Seattle Mariners fans can finally exhale. Their team has done it.
Thanks to a 2-1 win over the Oakland Athletics on Friday, the Mariners have clinched a spot in the 2022 MLB playoffs, ending a postseason drought going back 21 years. That span of time had been the longest active postseason drought in major North American sports.
The Mariners did it in style, via a walkoff home run from catcher Cal Raleigh.
While the Mariners' playoff spot is assured, their position is still up in the air. Seattle currently sits in the second wild-card slot, a half-game up on the Tampa Bay Rays and 1.5 games behind the Toronto Blue Jay.
The last time the Mariners made the playoffs was their record 116-win team in 2001, which ended with an ALCS loss to the New York Yankees. This team took a much different route to the postseason, but both were defined by an electric rookie.
How the Mariners ended their postseason drought
The Mariners' rise from the AL West basement has been a gradual process over the last four years, but still required a significant leap forward to finally play some real October baseball.
For years, the team's youth movement had looked promising. Big-time prospects like Julio Rodriguez, Jarred Kelenic, Logan Gilbert, George Kirby all made top 100 lists in 2020 or 2021, but that did not guarantee stardom.
Some of those young players turned out better than others. Kelenic may not have a future as a big-league starter after a brutal start to his career, but Rodriguez, Gilbert and Kirby are all seeing significant playing time with the MLB club and excelling, most of all Rodriguez.
The 21-year-old outfielder is a mortal lock to win the AL Rookie of the Year Award for a season in which he's hitting .280/.342/.502 with 27 homers, 25 RBI and solid defense in center field. That's future superstar stuff at that age, though Rodriguez is currently sidelined with a back injury.
Meanwhile, Gilbert and Kirby hold respective ERAs of 3.29 and 3.21 and are both 25 or younger. As strong as this season has been, the future is even brighter in Seattle.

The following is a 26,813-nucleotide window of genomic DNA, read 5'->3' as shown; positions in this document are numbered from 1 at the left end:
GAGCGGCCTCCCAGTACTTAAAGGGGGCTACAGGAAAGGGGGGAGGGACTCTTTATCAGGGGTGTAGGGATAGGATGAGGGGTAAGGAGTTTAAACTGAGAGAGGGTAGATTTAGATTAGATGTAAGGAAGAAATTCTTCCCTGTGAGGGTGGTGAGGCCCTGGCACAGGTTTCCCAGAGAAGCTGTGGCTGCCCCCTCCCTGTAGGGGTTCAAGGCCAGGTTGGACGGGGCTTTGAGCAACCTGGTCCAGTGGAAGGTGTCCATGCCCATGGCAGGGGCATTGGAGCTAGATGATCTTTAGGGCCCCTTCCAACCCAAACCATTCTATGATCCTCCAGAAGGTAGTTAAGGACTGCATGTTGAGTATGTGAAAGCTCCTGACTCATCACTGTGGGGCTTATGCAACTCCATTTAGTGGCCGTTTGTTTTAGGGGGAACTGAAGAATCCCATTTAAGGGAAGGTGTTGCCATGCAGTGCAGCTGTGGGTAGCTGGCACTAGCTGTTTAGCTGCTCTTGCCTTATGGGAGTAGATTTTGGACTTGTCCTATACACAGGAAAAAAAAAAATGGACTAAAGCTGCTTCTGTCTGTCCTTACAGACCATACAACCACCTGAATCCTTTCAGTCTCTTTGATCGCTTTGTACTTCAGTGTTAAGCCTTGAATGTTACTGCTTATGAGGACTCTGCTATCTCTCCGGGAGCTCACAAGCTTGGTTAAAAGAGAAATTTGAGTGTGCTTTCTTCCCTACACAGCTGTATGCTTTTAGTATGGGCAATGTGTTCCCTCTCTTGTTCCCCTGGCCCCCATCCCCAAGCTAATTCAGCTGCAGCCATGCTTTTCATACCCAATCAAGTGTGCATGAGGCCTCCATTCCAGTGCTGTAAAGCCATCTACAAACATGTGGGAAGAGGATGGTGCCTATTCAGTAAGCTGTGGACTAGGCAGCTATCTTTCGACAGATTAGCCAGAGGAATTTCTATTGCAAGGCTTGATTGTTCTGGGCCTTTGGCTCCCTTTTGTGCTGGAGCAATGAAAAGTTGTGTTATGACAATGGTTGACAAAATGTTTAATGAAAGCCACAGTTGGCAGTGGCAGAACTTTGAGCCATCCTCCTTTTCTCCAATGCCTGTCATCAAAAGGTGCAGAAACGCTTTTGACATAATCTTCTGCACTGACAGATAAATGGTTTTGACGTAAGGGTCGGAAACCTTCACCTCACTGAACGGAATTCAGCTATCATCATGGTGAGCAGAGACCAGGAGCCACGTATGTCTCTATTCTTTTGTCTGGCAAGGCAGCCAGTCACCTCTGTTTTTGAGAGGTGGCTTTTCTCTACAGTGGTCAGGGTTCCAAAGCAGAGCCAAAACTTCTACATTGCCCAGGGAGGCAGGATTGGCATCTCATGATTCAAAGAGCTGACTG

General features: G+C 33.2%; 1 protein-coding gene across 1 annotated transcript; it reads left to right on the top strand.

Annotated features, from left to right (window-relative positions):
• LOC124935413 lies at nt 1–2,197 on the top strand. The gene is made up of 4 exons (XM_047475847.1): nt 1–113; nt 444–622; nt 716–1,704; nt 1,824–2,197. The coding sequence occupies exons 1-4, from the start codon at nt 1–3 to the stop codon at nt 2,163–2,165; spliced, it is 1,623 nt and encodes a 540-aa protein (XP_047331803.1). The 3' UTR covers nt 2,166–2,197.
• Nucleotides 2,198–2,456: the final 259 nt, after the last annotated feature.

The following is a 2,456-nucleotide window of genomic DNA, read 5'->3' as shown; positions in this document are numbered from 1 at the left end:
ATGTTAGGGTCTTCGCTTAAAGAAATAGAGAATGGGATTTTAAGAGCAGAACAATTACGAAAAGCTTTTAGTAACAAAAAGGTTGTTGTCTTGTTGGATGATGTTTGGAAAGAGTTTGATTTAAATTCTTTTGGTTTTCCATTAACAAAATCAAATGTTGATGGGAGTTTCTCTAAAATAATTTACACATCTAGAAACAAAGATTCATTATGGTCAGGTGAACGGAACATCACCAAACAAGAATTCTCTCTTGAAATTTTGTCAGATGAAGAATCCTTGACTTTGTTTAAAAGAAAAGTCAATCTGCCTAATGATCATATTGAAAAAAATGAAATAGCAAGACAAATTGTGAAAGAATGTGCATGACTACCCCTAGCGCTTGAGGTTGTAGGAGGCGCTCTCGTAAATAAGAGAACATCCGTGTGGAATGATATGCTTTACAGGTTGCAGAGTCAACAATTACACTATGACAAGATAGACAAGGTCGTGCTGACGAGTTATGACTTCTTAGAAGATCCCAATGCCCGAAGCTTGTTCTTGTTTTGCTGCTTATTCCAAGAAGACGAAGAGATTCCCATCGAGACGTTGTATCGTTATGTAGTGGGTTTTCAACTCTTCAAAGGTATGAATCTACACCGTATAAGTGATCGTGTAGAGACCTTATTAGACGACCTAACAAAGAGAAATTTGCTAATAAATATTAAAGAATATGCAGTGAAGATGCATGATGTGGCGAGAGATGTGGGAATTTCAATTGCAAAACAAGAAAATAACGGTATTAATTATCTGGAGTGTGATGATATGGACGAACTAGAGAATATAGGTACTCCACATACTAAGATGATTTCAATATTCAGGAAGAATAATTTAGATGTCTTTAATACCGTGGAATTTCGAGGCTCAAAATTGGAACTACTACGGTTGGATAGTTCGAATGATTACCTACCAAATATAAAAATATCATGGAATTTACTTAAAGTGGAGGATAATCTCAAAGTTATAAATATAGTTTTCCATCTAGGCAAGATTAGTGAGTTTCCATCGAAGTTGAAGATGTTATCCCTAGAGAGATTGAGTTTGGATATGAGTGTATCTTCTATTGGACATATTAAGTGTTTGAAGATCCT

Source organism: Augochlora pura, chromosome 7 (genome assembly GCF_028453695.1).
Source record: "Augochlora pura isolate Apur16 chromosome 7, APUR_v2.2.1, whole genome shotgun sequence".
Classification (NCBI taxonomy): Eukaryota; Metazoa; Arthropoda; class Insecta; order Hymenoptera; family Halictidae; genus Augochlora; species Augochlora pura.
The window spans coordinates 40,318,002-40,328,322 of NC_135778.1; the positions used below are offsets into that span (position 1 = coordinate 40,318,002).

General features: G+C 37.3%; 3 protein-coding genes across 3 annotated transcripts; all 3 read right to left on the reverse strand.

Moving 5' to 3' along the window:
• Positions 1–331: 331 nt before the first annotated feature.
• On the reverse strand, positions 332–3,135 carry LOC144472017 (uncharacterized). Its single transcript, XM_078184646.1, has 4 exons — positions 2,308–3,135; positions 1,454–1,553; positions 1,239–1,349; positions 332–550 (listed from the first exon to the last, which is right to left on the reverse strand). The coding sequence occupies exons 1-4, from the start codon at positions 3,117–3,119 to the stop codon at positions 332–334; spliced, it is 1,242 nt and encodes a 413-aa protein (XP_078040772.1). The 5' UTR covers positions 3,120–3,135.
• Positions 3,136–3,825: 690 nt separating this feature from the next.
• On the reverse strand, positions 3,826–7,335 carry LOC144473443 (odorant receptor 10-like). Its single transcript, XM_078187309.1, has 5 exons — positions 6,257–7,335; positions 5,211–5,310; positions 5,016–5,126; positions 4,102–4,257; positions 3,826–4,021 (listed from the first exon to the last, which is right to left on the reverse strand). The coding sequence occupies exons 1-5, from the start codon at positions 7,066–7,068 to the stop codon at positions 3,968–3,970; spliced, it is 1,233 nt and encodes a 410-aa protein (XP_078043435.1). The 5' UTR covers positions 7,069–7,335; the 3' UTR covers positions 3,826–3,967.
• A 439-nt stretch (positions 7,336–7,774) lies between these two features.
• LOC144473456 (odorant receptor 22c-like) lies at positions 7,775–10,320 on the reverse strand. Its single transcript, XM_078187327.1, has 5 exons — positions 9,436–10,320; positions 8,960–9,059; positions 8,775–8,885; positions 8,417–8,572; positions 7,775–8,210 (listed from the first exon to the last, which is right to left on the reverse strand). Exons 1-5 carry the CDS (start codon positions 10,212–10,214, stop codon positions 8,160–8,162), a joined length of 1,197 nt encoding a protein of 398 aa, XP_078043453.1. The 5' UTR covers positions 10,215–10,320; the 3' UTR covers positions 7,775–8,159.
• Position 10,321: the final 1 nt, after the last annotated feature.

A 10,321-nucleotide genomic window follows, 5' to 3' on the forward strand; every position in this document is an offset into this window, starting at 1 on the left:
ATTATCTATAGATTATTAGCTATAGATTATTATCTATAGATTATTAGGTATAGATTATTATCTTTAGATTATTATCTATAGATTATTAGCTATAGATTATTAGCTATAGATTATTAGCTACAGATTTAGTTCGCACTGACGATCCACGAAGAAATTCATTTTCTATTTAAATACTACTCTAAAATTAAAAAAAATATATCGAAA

The Mariners didn't make the playoffs with prospects alone, though. Like most teams that successfully exit a rebuilding phase, the team was also aggressive in free agency and on the trade market last offseason.
With players like J.P. Crawford, Mitch Haniger and Marco Gonzalez already aboard, the team filled two holes in its lineup with a trade for Jesse Winker and Eugenio Suarez from the Cincinnati Reds and brought in reigning AL Cy Younger winner Robbie Ray on a five-year, $115 million deal. They doubled down midseason with a trade with the Reds, again, for starting pitcher Luis Castillo, who has since signed a five-year, $108 million deal.
However, the biggest revelation, aside from Rodriguez, might be first baseman Ty France. Acquired as a minor part of the trade that sent catcher Austin Nola to the San Diego Padres, France earned his first career All-Star nod this year and is currently hitting .276/.341/.444.
All of that adds up to the kind of rebuilding project most teams hope for when assembling their playbook. Keeping top prospects, leveraging prospect depth into MLB talent and developing quality starters wherever you can get them. It should also be noted the Mariners had a bit of a tailwind for making the playoffs this year thanks to the expansion to a third wild card.
Who has the longest postseason drought now?
The Mariners thankfully no longer have to worry about setting a postseason drought record, though they had a long way to go before capturing the St. Louis Browns' 41-season drought.
The title for longest postseason drought among MLB teams now belongs to the Philadelphia Phillies, who last made the playoffs in 2011 before their core of Ryan Howard, Chase Utley, Jimmy Rollins, Roy Halladay, Cole Hamels and Cliff Lee started showing its age.
However, the Phillies might not hold that title for long. They currently hold the third wild-card spot in the National League and are a half-game up on the Milwaukee Brewers. For now, though, here's what the list looks like:
1) Philadelphia Phillies, 11 years
t-2) Los Angeles Angels, 8 years
t-2) Detroit Tigers, 8 years
t-4) Kansas City Royals, 7 years
t-4) Pittsburgh Pirates, 7 years
As for the other major North American men's leagues, the longest droughts belong to the New York Jets in the NFL (11 years), Sacramento Kings in the NBA (16 years), Buffalo Sabres in the NHL (11 years).
Congrats to the Kings, we guess.